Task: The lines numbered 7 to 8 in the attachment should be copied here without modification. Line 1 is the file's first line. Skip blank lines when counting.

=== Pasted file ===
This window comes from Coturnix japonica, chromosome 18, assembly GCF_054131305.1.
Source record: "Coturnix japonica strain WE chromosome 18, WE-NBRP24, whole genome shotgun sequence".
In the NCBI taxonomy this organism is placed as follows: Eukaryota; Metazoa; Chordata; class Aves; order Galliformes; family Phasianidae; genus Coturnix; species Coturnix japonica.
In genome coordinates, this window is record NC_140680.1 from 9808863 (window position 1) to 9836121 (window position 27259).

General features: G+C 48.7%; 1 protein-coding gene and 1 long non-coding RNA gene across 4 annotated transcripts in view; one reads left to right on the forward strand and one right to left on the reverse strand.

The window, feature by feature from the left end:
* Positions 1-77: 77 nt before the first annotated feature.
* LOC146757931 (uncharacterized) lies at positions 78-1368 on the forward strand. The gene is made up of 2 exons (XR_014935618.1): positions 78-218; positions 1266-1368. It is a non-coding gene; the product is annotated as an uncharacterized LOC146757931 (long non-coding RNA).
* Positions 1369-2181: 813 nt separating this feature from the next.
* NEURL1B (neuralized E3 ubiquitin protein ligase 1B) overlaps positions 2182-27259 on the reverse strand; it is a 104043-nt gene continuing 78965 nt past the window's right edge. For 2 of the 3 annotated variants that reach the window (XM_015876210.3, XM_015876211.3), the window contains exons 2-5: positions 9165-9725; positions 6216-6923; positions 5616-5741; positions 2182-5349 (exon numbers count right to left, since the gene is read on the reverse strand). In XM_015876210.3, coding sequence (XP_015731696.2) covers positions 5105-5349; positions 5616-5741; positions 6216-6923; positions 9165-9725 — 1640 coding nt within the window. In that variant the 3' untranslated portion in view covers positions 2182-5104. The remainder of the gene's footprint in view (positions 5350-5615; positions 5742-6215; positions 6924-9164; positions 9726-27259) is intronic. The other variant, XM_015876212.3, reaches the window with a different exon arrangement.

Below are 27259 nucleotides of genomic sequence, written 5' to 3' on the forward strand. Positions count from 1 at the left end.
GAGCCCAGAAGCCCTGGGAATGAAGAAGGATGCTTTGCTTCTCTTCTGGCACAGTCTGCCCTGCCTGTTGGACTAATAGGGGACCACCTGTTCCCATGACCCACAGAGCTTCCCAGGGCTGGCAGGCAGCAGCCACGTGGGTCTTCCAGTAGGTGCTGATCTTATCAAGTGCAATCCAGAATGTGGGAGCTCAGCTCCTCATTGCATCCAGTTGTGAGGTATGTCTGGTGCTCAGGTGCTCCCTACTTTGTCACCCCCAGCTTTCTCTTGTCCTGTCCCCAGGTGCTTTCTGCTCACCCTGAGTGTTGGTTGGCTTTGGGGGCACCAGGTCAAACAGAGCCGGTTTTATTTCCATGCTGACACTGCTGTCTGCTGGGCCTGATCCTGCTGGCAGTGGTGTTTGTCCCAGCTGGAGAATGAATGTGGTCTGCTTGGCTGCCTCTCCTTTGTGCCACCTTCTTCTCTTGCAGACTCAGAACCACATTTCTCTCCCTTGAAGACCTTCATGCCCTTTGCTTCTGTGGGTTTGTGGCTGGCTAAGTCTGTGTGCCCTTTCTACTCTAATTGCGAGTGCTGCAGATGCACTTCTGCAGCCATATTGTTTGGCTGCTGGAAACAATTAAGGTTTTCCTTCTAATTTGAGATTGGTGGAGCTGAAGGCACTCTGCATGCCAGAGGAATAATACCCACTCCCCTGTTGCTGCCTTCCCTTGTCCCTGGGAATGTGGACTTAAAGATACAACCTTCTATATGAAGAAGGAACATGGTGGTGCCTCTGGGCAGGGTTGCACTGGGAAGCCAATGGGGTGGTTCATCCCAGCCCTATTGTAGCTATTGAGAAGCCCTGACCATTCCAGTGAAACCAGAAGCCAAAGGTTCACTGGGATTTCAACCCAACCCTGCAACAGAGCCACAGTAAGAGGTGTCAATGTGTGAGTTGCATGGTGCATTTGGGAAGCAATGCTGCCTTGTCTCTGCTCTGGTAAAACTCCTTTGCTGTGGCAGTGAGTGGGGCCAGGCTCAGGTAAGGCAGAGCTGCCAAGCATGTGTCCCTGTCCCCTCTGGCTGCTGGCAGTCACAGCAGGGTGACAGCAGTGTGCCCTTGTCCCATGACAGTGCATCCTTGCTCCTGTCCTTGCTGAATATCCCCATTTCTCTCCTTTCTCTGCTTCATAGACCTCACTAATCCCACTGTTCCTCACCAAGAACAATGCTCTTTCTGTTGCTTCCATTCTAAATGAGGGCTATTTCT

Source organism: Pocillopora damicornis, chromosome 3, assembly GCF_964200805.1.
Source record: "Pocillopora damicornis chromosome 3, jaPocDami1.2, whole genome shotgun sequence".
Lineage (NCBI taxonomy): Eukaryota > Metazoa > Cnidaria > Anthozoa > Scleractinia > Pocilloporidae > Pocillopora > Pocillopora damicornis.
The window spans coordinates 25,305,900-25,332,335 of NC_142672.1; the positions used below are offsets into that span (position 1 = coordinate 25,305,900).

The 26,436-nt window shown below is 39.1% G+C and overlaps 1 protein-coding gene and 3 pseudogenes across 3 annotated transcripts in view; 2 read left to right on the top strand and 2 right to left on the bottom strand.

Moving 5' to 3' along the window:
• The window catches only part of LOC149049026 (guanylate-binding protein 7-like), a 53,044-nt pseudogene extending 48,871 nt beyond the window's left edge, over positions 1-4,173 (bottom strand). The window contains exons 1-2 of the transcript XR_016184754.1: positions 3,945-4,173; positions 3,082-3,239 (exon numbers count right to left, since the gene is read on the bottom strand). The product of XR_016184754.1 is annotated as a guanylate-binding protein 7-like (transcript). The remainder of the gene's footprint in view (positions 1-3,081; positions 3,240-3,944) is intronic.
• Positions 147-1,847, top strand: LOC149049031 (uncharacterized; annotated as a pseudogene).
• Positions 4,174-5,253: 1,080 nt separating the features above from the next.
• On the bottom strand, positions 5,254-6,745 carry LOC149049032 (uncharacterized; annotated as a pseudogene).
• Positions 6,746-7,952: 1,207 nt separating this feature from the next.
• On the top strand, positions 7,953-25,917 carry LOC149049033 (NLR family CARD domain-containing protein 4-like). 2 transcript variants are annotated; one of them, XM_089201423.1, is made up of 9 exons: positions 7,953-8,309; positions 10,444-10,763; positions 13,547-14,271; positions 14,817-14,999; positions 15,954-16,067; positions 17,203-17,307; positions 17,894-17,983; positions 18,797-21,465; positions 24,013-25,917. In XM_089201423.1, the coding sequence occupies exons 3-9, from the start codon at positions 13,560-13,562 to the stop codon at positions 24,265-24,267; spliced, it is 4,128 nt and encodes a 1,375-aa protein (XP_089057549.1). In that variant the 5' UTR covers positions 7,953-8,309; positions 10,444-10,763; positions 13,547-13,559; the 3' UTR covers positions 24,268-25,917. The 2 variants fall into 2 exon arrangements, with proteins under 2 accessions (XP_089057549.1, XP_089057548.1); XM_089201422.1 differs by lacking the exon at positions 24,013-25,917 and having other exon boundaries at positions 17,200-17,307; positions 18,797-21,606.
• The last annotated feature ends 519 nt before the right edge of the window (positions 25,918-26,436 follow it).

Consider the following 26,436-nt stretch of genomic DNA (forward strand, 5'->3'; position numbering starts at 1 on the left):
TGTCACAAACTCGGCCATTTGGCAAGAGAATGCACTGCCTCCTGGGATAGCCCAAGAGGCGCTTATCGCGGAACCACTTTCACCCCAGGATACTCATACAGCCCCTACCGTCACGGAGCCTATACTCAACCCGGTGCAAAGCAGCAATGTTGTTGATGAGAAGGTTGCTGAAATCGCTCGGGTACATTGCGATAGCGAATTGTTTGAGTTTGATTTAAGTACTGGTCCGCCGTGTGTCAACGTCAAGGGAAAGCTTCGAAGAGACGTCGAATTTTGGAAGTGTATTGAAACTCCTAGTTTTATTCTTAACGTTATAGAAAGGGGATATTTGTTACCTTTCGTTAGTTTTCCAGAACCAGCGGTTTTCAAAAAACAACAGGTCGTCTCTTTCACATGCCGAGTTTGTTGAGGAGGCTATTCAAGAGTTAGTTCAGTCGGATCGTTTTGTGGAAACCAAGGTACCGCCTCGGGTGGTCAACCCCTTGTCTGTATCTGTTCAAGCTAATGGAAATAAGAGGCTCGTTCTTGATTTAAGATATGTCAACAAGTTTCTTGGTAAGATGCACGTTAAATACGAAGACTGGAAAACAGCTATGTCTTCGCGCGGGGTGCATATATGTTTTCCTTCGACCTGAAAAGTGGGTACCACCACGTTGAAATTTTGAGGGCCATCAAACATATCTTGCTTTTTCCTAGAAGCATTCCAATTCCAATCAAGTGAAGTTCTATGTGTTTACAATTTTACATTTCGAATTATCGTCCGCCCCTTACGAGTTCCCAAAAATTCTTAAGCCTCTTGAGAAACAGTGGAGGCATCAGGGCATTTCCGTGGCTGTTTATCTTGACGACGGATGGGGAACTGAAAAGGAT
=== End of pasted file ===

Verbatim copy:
* Positions 1-77: 77 nt before the first annotated feature.
* LOC146757931 (uncharacterized) lies at positions 78-1368 on the forward strand. The gene is made up of 2 exons (XR_014935618.1): positions 78-218; positions 1266-1368. It is a non-coding gene; the product is annotated as an uncharacterized LOC146757931 (long non-coding RNA).